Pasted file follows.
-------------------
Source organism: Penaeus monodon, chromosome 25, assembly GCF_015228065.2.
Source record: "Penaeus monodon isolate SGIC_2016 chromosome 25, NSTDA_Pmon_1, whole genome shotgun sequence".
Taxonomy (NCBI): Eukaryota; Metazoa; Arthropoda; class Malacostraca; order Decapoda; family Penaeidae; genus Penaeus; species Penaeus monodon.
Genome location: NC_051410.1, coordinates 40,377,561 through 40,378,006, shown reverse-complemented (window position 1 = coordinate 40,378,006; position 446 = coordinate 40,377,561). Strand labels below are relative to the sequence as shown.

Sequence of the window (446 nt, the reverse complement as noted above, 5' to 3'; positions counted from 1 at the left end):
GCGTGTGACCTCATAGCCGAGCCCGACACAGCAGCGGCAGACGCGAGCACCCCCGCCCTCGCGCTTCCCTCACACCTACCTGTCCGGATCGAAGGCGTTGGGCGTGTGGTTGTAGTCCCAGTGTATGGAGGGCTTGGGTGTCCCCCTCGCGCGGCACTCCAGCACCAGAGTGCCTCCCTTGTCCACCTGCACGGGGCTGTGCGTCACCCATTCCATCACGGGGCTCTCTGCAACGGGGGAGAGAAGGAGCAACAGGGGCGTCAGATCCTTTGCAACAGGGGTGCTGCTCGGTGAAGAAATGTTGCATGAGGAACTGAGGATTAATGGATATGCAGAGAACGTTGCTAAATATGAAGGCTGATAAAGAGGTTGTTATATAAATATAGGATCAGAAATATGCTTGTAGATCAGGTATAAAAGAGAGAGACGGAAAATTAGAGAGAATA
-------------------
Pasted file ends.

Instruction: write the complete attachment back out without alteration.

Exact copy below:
Source organism: Penaeus monodon, chromosome 25, assembly GCF_015228065.2.
Source record: "Penaeus monodon isolate SGIC_2016 chromosome 25, NSTDA_Pmon_1, whole genome shotgun sequence".
Taxonomy (NCBI): Eukaryota; Metazoa; Arthropoda; class Malacostraca; order Decapoda; family Penaeidae; genus Penaeus; species Penaeus monodon.
Genome location: NC_051410.1, coordinates 40,377,561 through 40,378,006, shown reverse-complemented (window position 1 = coordinate 40,378,006; position 446 = coordinate 40,377,561). Strand labels below are relative to the sequence as shown.

Sequence of the window (446 nt, the reverse complement as noted above, 5' to 3'; positions counted from 1 at the left end):
GCGTGTGACCTCATAGCCGAGCCCGACACAGCAGCGGCAGACGCGAGCACCCCCGCCCTCGCGCTTCCCTCACACCTACCTGTCCGGATCGAAGGCGTTGGGCGTGTGGTTGTAGTCCCAGTGTATGGAGGGCTTGGGTGTCCCCCTCGCGCGGCACTCCAGCACCAGAGTGCCTCCCTTGTCCACCTGCACGGGGCTGTGCGTCACCCATTCCATCACGGGGCTCTCTGCAACGGGGGAGAGAAGGAGCAACAGGGGCGTCAGATCCTTTGCAACAGGGGTGCTGCTCGGTGAAGAAATGTTGCATGAGGAACTGAGGATTAATGGATATGCAGAGAACGTTGCTAAATATGAAGGCTGATAAAGAGGTTGTTATATAAATATAGGATCAGAAATATGCTTGTAGATCAGGTATAAAAGAGAGAGACGGAAAATTAGAGAGAATA